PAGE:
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Bank-Specific Shocks and the Real Economy

  • Claudia M. Buch
  • Katja Neugebauer

Government interventions into the financial system in the form of bail out operations or liquidity assistance are often justified with the systemic importance of large banks for the real economy. In this paper, we test whether idiosyncratic shocks to loan growth at large banks have effects on real GDP growth. We employ a measure of idiosyncratic shocks which follows Gabaix (2009). He shows that idiosyncratic shocks at large firms have an impact on GDP growth in the US. We apply this idea to the banking sector. We find evidence that changes in lending by large banks have a significant impact on GDP growth. This effect is mostly driven by episodes of negative loan growth rates and by the Eastern European countries in our sample.

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File URL: http://www.diw.de/documents/publikationen/73/diw_01.c.412876.de/diw_finess_02030.pdf
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Paper provided by DIW Berlin, German Institute for Economic Research in its series Working Paper / FINESS with number 2.3.

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Length: 21 p.
Date of creation: 2010
Date of revision:
Handle: RePEc:diw:diwfin:diwfin2.3
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  1. William Greene, 2007. "Fixed and Random Effects Models for Count Data," Working Papers 07-16, New York University, Leonard N. Stern School of Business, Department of Economics.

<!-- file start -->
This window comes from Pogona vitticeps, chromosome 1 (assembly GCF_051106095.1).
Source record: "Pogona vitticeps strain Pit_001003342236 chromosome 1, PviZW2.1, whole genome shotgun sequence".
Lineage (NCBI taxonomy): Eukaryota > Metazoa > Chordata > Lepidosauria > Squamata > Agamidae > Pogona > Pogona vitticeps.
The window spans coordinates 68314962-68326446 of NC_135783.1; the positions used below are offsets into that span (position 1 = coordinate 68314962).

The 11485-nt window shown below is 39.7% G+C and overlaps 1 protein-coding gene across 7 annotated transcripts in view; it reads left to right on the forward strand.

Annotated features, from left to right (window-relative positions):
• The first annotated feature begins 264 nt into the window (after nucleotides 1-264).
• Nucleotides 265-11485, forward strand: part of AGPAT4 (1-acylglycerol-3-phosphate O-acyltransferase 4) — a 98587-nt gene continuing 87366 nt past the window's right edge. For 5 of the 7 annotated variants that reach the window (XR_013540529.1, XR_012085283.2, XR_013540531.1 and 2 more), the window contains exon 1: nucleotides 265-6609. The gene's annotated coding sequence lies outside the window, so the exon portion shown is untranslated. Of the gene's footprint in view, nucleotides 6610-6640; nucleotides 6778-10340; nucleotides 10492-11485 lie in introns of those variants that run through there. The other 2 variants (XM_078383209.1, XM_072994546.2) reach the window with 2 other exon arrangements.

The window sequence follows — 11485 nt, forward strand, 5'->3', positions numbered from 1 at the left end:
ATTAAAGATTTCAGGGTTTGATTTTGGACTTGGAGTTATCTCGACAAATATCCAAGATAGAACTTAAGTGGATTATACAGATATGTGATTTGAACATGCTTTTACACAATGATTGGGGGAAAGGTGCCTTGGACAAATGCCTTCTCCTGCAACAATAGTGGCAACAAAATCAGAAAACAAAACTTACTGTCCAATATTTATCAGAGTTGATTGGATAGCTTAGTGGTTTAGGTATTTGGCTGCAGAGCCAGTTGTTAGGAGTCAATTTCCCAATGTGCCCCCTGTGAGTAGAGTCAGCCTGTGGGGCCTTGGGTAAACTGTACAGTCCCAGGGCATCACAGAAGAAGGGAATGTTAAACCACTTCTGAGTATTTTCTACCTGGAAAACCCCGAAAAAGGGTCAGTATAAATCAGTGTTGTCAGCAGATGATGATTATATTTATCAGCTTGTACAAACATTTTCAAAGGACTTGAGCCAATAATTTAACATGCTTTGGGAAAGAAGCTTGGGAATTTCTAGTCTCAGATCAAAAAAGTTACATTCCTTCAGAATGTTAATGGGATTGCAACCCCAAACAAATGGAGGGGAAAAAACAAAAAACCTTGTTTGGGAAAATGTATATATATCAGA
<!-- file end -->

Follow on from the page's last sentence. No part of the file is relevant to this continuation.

2. Nikola Tarashev & Claudio Borio & Kostas Tsatsaronis, 2009. "The systemic importance of financial institutions," BIS Quarterly Review, Bank for International Settlements, September.
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  4. Xavier Gabaix, 2005. "The Granular Origins of Aggregate Fluctuations," 2005 Meeting Papers 470, Society for Economic Dynamics.
  5. Xavier Gabaix, 2008. "Power Laws in Economics and Finance," NBER Working Papers 14299, National Bureau of Economic Research, Inc.
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  7. Alessandra Bonfiglioli & Caterina Mendicino, 2004. "Financial liberalization, bank crises and growth: Assessing the links," Economics Working Papers 946, Department of Economics and Business, Universitat Pompeu Fabra.
  8. repec:ner:tilbur:urn:nbn:nl:ui:12-3125518 is not listed on IDEAS
  9. Julian di Giovanni & Andrei A. Levchenko, 2009. "International Trade and Aggregate Fluctuations in Granular Economies," Working Papers 585, Research Seminar in International Economics, University of Michigan.
  10. Blank, Sven & Buch, Claudia M. & Neugebauer, Katja, 2009. "Shocks at large banks and banking sector distress: the Banking Granular Residual," Discussion Paper Series 2: Banking and Financial Studies 2009,04, Deutsche Bundesbank, Research Centre.
  11. Martin Schindler, 2009. "Measuring Financial Integration: A New Data Set," IMF Staff Papers, Palgrave Macmillan, vol. 56(1), pages 222-238, April.
  12. Jeremy C. Stein & Anil K. Kashyap, 2000. "What Do a Million Observations on Banks Say about the Transmission of Monetary Policy?," American Economic Review, American Economic Association, vol. 90(3), pages 407-428, June.
  13. Hasman, Augusto & Samartín, Margarita, 2008. "Information acquisition and financial contagion," Journal of Banking & Finance, Elsevier, vol. 32(10), pages 2136-2147, October.
  14. Markwat, T.D. & Kole, H.J.W.G. & van Dijk, D.J.C., 2008. "Contagion as Domino Effect in Global Stock Markets," ERIM Report Series Research in Management ERS-2008-071-F&A, Erasmus Research Institute of Management (ERIM), ERIM is the joint research institute of the Rotterdam School of Management, Erasmus University and the Erasmus School of Economics (ESE) at Erasmus University Rotterdam.
  15. Kroszner, Randall S. & Laeven, Luc & Klingebiel, Daniela, 2007. "Banking crises, financial dependence, and growth," Journal of Financial Economics, Elsevier, vol. 84(1), pages 187-228, April.
  16. Bernanke, Ben S & Blinder, Alan S, 1988. "Credit, Money, and Aggregate Demand," American Economic Review, American Economic Association, vol. 78(2), pages 435-39, May.
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